Hartung, W. and Zhang, J. H. and Davies, W. J. (1994) Does abscisic acid play a stress physiological role in maize plants growing in heavily compacted soil ? Journal of Experimental Botany, 45 (2). pp. 221-226. ISSN 1460-2431Full text not available from this repository.
When roots of young maize seedlings are forced to penetrate soil of high mechanical impedance, abscisic acid (ABA) concentration in the xylem sap can be increased by up to 10-fold. After a further 8-10 d, however, this increase disappears nearly completely. Leaf growth rate was inhibited in plants in compacted soil and showed a good relationship with ABA concentration in the xylem. The early large increase of ABA in xylem coincided with the reduction of leaf water potential and turgor which also gradually disappeared when plants became established. With only one layer of compacted soil in the middle of the soil profile, a similar situation to that in compacted field plots, plant leaf growth was not affected as long as the soil was well watered.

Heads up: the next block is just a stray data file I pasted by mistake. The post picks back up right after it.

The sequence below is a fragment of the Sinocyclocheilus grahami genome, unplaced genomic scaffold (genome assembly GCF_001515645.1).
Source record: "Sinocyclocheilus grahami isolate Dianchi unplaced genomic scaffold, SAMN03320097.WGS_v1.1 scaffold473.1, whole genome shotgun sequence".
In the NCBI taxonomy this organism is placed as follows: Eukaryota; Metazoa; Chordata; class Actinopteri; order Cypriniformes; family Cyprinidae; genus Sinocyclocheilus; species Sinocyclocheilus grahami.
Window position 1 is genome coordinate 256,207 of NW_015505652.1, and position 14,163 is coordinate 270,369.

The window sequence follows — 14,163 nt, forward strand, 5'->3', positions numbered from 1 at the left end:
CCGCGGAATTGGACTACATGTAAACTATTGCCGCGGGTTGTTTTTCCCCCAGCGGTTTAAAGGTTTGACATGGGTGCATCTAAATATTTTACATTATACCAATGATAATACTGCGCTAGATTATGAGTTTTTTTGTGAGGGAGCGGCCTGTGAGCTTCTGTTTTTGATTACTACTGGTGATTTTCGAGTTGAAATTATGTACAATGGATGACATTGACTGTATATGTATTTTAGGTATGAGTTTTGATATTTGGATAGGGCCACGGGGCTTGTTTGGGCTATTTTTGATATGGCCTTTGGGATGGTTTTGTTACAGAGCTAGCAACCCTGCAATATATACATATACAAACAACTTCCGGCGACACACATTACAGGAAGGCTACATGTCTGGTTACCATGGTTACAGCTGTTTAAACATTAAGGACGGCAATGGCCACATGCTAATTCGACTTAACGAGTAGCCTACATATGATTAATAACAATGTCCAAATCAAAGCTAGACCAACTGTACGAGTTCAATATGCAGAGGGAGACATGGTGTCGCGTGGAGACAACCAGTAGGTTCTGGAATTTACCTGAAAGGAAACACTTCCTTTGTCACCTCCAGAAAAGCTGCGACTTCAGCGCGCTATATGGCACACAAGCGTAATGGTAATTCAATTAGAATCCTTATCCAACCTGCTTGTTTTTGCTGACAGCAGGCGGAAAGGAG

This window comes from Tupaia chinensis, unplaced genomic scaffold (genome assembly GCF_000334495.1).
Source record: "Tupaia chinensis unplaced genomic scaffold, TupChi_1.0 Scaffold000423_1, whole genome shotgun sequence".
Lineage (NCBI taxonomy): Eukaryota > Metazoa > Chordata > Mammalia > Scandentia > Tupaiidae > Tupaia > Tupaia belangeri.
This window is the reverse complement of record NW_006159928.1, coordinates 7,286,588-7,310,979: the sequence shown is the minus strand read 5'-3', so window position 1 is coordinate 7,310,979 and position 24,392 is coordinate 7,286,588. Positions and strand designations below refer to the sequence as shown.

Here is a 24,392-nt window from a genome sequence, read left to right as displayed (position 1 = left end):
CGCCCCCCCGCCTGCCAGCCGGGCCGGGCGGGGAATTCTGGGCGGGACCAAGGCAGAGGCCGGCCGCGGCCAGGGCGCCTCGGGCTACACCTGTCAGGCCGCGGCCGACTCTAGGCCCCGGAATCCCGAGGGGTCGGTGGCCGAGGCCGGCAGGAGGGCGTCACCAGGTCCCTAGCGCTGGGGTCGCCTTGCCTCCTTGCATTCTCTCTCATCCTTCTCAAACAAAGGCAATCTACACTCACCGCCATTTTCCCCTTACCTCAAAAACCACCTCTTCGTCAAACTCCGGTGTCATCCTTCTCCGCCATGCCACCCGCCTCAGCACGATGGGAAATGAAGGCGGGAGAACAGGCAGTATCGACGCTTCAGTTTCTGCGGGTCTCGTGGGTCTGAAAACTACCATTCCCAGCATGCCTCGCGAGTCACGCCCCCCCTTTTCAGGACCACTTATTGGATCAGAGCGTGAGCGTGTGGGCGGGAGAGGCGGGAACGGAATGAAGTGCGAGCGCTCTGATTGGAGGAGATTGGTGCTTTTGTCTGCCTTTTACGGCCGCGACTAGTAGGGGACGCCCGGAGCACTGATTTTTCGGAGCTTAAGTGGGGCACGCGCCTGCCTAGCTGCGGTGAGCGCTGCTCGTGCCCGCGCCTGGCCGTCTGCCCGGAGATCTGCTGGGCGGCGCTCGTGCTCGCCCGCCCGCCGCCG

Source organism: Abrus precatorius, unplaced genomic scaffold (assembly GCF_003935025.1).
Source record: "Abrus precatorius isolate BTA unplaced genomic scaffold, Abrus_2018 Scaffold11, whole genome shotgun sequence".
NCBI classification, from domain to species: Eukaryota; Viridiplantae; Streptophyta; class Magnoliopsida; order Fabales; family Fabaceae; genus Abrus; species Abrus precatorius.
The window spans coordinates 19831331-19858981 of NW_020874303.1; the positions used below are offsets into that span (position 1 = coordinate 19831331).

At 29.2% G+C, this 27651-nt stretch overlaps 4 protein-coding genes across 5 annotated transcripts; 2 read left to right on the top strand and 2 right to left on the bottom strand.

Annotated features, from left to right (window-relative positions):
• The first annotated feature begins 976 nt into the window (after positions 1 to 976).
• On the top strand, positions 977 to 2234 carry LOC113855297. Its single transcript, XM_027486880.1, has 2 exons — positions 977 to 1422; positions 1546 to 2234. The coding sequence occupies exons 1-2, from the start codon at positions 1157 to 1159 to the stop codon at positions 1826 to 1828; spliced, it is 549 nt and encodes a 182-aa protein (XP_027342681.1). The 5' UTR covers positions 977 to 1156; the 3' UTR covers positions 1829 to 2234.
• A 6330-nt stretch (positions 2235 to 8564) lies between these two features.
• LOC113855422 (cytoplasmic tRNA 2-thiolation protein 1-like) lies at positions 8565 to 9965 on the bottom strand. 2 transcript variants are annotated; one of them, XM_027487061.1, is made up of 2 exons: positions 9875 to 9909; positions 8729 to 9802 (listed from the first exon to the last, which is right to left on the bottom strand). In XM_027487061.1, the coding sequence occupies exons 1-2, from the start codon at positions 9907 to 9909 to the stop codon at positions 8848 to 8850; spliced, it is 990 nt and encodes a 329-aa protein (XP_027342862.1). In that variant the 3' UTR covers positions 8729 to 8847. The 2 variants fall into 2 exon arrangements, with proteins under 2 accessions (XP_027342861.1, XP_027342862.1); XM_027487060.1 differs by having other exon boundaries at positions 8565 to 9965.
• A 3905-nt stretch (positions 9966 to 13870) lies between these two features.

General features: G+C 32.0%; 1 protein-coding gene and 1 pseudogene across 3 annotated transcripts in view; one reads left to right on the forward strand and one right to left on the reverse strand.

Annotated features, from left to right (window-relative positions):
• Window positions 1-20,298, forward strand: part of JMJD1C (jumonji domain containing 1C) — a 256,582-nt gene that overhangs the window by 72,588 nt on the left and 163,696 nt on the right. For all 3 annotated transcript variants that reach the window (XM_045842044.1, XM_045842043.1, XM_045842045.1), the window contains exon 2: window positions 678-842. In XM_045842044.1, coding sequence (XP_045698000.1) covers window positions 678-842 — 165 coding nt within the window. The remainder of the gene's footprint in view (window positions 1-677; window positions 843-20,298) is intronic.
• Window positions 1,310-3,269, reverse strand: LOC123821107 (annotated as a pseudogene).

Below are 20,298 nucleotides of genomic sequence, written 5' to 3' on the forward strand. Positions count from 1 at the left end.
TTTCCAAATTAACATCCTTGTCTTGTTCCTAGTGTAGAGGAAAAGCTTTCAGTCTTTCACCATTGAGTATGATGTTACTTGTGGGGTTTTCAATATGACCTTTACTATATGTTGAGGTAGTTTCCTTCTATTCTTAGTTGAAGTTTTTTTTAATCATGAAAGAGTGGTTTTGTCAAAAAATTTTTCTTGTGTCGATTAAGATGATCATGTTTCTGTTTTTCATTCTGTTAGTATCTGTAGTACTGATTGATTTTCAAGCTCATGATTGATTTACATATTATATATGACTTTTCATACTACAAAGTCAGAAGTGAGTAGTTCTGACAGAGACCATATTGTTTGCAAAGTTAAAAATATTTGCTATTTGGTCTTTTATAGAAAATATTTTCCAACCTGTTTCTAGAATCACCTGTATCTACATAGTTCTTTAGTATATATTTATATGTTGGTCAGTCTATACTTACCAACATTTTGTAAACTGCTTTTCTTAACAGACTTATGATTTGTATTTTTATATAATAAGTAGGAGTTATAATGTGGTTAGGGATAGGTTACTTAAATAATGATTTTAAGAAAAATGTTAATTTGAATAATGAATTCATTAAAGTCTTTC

|Journal or Publication Title:||Journal of Experimental Botany|
|Uncontrolled Keywords:||Mechanical impedance ; Root ; Compaction ; Soils ; Growth ; Water potential ; Turgor ; Morphological change ; Plant leaf ; Zea mays ; Abscisic acid ; Gramineae ; Monocotyledones ; Angiospermae ; Spermatophyta ; Stress ; Cereal crop ; Sesquiterpenes ; Plant growth substance|
|Subjects:||G Geography. Anthropology. Recreation > GE Environmental Sciences|
|Departments:||Faculty of Science and Technology > Lancaster Environment Centre|
|Deposited On:||30 Jan 2009 09:43|
|Last Modified:||01 Jan 2017 01:33|
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